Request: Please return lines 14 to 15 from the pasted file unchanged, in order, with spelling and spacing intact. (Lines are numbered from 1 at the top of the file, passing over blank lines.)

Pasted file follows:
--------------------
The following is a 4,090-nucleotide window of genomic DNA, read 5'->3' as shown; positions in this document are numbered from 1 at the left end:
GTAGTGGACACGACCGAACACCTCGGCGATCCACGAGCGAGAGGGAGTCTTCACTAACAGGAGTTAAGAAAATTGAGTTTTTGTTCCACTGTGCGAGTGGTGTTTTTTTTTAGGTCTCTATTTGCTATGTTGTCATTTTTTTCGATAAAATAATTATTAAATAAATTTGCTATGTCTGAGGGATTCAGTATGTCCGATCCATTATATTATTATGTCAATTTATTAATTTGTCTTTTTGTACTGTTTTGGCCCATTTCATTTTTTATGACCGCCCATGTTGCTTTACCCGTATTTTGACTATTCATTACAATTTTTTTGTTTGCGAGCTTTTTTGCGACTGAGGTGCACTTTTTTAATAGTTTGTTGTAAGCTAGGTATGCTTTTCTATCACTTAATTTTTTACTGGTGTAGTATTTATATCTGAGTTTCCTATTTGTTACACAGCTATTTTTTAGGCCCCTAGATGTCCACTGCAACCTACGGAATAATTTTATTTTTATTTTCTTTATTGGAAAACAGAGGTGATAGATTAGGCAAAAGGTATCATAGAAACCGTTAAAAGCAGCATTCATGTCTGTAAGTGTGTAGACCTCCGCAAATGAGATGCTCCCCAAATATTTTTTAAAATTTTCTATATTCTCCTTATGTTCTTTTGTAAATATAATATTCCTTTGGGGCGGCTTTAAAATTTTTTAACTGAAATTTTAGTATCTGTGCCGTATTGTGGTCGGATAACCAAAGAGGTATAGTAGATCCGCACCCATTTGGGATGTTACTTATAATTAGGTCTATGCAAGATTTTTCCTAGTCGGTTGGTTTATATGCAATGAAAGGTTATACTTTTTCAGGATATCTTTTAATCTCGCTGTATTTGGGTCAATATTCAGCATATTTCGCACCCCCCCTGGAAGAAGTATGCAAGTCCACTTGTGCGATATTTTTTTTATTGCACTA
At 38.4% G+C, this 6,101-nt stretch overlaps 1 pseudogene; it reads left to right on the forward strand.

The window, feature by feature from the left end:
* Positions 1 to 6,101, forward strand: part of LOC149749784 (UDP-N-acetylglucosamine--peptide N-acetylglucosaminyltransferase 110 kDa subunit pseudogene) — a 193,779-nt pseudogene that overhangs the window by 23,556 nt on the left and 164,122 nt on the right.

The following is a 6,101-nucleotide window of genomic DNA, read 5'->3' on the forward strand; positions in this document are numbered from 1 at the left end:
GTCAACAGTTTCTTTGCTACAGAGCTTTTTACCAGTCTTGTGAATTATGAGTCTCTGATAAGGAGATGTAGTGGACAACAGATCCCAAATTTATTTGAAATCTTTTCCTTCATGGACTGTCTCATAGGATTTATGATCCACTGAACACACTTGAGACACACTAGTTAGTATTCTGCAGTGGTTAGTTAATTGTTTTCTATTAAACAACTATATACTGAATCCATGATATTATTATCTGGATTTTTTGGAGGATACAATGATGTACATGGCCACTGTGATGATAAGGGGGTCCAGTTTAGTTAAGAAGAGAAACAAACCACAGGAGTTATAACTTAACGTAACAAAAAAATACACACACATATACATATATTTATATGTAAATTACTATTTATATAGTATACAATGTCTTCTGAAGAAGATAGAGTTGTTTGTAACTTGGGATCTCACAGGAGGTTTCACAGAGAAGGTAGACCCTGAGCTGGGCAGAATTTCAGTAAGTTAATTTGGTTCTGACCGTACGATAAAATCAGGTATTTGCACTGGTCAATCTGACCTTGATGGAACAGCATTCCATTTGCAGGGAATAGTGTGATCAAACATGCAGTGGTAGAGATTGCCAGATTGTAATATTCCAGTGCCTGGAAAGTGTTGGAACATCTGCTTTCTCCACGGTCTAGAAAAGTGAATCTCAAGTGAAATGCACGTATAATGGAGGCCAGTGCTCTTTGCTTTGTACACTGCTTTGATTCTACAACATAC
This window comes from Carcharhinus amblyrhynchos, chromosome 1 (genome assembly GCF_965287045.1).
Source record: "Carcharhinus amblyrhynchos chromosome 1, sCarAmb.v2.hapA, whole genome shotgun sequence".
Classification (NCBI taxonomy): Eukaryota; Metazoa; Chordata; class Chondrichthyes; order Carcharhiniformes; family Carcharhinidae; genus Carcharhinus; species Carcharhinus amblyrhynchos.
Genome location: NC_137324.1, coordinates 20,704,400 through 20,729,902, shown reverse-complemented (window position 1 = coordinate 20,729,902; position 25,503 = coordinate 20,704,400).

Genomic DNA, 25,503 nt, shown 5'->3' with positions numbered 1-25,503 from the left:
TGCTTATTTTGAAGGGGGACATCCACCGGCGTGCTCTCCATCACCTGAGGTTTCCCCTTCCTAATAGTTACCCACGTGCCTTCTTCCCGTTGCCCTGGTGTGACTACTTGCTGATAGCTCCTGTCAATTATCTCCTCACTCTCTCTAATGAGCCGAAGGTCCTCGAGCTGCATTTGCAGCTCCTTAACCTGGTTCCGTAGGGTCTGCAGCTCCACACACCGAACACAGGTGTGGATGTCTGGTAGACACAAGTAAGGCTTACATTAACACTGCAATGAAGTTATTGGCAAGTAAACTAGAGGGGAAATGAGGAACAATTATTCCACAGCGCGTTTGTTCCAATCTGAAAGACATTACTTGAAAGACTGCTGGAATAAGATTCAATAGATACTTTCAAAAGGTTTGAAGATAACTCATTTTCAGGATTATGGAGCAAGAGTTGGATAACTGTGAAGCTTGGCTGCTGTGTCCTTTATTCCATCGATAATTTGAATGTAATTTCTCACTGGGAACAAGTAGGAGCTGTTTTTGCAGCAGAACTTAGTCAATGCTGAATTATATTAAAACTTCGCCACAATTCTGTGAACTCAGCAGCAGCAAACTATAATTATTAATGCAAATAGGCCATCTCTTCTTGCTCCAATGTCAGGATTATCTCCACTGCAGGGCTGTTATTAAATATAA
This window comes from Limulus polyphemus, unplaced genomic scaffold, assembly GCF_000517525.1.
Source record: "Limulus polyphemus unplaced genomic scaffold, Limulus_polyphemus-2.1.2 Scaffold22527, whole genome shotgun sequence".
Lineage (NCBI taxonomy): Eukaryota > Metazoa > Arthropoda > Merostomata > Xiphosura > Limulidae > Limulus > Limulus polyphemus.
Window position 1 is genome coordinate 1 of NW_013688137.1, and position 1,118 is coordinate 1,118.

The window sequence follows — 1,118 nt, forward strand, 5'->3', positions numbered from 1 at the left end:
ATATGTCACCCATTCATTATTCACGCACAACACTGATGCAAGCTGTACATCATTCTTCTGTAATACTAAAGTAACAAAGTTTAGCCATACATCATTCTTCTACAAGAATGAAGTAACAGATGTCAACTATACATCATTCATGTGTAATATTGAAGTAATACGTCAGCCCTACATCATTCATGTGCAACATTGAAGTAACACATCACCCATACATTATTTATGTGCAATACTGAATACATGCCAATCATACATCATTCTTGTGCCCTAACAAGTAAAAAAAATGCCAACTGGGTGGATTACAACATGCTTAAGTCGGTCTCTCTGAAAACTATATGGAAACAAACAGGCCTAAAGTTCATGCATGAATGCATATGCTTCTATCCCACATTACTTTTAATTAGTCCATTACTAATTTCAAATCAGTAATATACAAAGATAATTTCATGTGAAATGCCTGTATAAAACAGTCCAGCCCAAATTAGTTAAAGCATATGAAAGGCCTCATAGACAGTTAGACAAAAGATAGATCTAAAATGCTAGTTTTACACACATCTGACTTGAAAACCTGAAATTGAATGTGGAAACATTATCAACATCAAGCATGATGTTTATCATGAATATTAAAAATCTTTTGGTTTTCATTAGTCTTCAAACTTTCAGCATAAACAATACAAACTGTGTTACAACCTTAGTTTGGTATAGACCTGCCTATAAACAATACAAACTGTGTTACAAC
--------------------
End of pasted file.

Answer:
This window comes from Limulus polyphemus, unplaced genomic scaffold, assembly GCF_000517525.1.
Source record: "Limulus polyphemus unplaced genomic scaffold, Limulus_polyphemus-2.1.2 Scaffold22527, whole genome shotgun sequence".